He was a fair guy, who just had his problems is all. Meaning, he liked to bed a lot of women, regardless of his marriage-license at the current stage in time; he talked a little too much smack on his opponents; and better yet, he didn’t know when to just tune-out of smiling for the cameras and just be real for a second. These problems of Muhammad Ali, the person, are hinted at here in this piece, but very rarely do they get developed more than just a few lines from somebody, until it’s time to forget about them and move on. Not to say that I had it out for Ali in the first place, but when you have a biography of a person’s life, disguised as a documentary, you definitely want to make sure all sides of your stories are treated fairly and with a nearly-equal amount of detail.
I know it’s easier said then done, but trust me, folks, it can happen and I just wish it did here.
But, aside from the problems I had with this movie, I Am Ali still does a lot of things right and that’s mostly due to the fact that the interviews Lewins was able to get from all those involved, aren’t just well-done, but give us an almost complete picture of who this man was. We get to hear from his brother, his trainer, his numerous girlfriends/wives, his kids, his friends/confidantes his fans, and even some of the men he faced over the years. Most of these interviews bring out a lot about Ali that we most of us probably didn’t already know before and it’s nice to see and hear.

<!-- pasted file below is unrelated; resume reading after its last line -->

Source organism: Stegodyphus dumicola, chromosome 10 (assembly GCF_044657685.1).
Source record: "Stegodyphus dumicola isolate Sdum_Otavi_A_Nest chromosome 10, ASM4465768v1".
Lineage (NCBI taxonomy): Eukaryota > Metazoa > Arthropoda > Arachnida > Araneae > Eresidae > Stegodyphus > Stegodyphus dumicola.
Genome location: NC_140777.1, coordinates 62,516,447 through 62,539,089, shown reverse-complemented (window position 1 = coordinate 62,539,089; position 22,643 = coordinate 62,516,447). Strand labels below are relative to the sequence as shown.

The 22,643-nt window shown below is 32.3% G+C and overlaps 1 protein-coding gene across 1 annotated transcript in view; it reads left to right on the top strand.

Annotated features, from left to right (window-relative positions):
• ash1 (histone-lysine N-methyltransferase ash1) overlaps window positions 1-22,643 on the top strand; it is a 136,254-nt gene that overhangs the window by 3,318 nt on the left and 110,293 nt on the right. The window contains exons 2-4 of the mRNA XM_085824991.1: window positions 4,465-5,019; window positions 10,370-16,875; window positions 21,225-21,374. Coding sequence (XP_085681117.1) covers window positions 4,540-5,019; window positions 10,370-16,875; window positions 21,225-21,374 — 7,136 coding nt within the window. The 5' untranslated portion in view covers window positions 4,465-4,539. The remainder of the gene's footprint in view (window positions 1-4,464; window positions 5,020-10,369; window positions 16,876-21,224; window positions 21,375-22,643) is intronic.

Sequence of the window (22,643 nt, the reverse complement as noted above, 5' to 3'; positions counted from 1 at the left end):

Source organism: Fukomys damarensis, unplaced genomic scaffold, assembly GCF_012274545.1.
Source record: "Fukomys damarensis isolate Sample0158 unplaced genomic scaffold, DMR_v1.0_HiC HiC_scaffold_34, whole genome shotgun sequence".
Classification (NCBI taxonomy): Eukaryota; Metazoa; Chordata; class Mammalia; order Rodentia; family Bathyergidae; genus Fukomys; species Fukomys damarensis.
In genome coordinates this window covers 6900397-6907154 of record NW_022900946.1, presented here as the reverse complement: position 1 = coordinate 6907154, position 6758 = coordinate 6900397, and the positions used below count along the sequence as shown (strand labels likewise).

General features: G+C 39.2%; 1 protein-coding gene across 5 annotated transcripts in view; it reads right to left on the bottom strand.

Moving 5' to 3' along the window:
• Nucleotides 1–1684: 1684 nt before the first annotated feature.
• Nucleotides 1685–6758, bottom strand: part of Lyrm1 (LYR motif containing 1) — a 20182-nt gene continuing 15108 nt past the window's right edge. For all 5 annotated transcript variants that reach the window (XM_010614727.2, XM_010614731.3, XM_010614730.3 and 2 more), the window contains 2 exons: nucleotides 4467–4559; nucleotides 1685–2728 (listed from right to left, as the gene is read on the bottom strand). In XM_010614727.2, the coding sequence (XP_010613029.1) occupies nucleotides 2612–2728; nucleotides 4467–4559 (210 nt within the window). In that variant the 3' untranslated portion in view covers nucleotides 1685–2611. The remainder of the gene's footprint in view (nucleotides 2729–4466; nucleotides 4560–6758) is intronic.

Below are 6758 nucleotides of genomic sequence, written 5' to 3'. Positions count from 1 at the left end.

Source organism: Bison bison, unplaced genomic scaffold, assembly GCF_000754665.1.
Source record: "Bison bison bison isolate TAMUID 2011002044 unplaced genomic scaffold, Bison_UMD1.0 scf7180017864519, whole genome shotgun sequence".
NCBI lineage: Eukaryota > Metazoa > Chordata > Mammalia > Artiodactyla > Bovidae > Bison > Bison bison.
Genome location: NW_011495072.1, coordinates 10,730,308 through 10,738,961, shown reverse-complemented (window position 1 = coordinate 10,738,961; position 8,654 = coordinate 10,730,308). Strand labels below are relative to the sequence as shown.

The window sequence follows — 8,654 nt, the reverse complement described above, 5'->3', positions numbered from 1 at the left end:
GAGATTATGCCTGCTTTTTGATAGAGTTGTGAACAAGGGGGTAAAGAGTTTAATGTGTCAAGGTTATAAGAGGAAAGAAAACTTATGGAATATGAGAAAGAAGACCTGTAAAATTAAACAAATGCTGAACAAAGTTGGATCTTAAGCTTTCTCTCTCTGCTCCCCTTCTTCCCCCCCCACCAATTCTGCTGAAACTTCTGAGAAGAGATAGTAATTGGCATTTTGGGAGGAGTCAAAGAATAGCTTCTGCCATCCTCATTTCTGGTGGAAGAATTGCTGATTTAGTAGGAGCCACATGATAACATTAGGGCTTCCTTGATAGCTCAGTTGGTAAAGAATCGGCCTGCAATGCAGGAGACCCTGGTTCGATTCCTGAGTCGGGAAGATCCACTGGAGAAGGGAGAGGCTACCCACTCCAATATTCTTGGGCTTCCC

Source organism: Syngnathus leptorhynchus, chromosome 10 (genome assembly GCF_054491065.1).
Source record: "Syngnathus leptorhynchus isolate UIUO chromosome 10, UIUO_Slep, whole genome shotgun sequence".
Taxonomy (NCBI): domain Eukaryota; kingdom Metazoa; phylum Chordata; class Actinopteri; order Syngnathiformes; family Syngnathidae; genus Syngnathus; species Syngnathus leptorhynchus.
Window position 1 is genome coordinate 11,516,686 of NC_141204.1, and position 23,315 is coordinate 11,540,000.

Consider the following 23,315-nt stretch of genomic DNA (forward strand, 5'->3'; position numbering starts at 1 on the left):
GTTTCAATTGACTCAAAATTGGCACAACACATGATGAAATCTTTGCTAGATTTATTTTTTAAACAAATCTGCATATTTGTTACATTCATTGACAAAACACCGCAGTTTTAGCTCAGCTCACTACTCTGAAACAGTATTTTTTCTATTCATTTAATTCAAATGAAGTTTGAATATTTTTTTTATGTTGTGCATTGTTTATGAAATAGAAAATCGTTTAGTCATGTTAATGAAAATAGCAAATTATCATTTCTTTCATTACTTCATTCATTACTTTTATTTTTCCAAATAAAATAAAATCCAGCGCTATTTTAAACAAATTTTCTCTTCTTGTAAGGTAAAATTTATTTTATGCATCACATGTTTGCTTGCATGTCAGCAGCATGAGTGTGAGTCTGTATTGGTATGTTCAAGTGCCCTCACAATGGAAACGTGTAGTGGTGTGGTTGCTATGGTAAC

Holding your breath underwater for a long time always proves your manliness. Just ask David Blaine.
The most emotional bits and pieces of insight we get here come from Ali’s most famous daughter, Laila, who, surprisingly, doesn’t hold much back when talking about her father, their relationship together and exactly why she decided to follow in his foot-steps. It shows us that even though Ali was one of the most known names in the world, he still had time for his family, but most importantly, for his kids. He always wanted to be there for them and focus on them while they were growing up, even if he couldn’t physically be there to do so. It’s quite sweet really and brought something of a small tear to my eye.
Then, Laila takes it almost one step further when she begins to talk about the condition Muhammad is currently in today, still alive and all, but struggling with Parkinson’s. Not only did I feel like, had the movie decided to develop this reality a bit more, probably would have been the most emotional part, but for some reason, it doesn’t. It literally just leaves Laila there, tearing-up and ready to go on more, only to then fade to black and go onto the next interviews. It made the film seem almost incomplete and made me wonder why they decided to jump over this part of the story, acting as if it’s not even a reality and just a secret problem not too many people know about.
To me, it felt like the movie wanted to go deeper, but just didn’t. And that was a real shame.
Consensus: By creating a nearly-round picture of its subject, I Am Ali shows us the kind of effect that Muhammad Ali had on practically all those around him, whether they be negative or positive. Unfortunately though, it was mostly focusing on the later.
6.5 / 10 = Rental!!
Yeah. We’ve all seen this before.
Photo’s Credit to: Goggle Images